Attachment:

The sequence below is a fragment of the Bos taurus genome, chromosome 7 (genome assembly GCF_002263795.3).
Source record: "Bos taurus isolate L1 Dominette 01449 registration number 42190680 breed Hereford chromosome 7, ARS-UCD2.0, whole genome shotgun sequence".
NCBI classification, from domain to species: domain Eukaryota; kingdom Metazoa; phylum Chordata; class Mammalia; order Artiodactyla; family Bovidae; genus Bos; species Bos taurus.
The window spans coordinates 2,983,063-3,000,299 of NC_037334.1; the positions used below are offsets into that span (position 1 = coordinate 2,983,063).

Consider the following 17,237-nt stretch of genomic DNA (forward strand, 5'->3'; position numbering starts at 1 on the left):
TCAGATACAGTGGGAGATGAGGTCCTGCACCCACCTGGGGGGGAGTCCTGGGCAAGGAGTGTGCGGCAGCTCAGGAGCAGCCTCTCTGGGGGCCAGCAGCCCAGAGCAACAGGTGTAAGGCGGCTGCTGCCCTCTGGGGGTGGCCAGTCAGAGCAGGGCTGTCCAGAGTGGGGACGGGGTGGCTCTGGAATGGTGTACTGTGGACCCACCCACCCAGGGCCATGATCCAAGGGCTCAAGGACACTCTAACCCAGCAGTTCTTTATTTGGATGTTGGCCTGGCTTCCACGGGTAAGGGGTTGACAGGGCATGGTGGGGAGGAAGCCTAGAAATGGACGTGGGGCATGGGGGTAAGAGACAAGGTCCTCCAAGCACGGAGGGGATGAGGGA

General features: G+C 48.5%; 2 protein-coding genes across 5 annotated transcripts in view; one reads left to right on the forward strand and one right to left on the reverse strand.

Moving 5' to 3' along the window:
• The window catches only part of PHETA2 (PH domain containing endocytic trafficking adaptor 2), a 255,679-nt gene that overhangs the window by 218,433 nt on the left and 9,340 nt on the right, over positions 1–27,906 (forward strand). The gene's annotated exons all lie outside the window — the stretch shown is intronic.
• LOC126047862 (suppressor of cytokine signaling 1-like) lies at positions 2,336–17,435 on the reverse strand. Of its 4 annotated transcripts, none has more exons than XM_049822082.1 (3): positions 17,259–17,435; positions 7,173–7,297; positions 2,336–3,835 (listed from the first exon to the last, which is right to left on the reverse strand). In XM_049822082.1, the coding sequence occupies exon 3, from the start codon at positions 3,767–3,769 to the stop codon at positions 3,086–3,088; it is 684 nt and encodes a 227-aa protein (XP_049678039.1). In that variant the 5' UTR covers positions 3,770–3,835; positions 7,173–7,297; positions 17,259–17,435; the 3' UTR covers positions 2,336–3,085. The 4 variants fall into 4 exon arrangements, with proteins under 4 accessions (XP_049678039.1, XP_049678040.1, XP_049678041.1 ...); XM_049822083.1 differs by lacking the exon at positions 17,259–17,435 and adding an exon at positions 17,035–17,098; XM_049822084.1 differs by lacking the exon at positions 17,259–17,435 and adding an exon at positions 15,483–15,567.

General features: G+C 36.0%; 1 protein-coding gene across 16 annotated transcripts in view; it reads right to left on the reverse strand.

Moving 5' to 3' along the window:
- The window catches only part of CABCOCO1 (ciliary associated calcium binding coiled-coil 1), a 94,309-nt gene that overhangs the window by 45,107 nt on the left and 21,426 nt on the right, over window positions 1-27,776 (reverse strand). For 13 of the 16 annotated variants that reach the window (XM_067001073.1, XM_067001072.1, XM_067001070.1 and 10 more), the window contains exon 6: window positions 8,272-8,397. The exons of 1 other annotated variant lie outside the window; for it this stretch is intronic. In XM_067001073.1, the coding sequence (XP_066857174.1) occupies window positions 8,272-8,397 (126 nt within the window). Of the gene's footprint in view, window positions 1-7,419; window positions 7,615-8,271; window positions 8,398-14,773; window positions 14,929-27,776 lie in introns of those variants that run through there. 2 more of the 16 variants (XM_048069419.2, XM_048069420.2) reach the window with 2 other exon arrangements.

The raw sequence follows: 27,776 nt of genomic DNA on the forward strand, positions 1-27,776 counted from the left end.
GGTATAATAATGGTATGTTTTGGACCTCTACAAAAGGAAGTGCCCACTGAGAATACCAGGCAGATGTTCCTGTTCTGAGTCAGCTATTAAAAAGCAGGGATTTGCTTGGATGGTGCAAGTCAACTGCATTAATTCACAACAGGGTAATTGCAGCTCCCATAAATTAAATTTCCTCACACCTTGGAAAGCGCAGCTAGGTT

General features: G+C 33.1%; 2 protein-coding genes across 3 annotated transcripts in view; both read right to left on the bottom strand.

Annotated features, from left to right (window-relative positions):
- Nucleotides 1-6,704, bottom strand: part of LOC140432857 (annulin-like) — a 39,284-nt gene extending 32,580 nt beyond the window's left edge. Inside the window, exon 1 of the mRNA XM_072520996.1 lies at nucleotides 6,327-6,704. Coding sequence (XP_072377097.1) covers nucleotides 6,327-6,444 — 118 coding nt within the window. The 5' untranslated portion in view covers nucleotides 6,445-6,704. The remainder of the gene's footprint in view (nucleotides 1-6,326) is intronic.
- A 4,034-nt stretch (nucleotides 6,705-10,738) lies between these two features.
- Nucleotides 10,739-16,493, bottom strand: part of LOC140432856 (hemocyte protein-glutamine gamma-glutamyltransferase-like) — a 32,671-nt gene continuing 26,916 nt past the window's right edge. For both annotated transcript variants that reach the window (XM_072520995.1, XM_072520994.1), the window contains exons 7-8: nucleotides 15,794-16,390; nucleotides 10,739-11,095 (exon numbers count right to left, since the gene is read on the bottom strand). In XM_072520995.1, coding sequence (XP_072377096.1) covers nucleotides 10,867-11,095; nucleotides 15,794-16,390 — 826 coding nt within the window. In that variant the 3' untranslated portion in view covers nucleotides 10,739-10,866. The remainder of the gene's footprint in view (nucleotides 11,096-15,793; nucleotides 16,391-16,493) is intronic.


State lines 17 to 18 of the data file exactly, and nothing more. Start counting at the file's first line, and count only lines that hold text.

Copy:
Annotated features, from left to right (window-relative positions):
- Nucleotides 1-6,704, bottom strand: part of LOC140432857 (annulin-like) — a 39,284-nt gene extending 32,580 nt beyond the window's left edge. Inside the window, exon 1 of the mRNA XM_072520996.1 lies at nucleotides 6,327-6,704. Coding sequence (XP_072377097.1) covers nucleotides 6,327-6,444 — 118 coding nt within the window. The 5' untranslated portion in view covers nucleotides 6,445-6,704. The remainder of the gene's footprint in view (nucleotides 1-6,326) is intronic.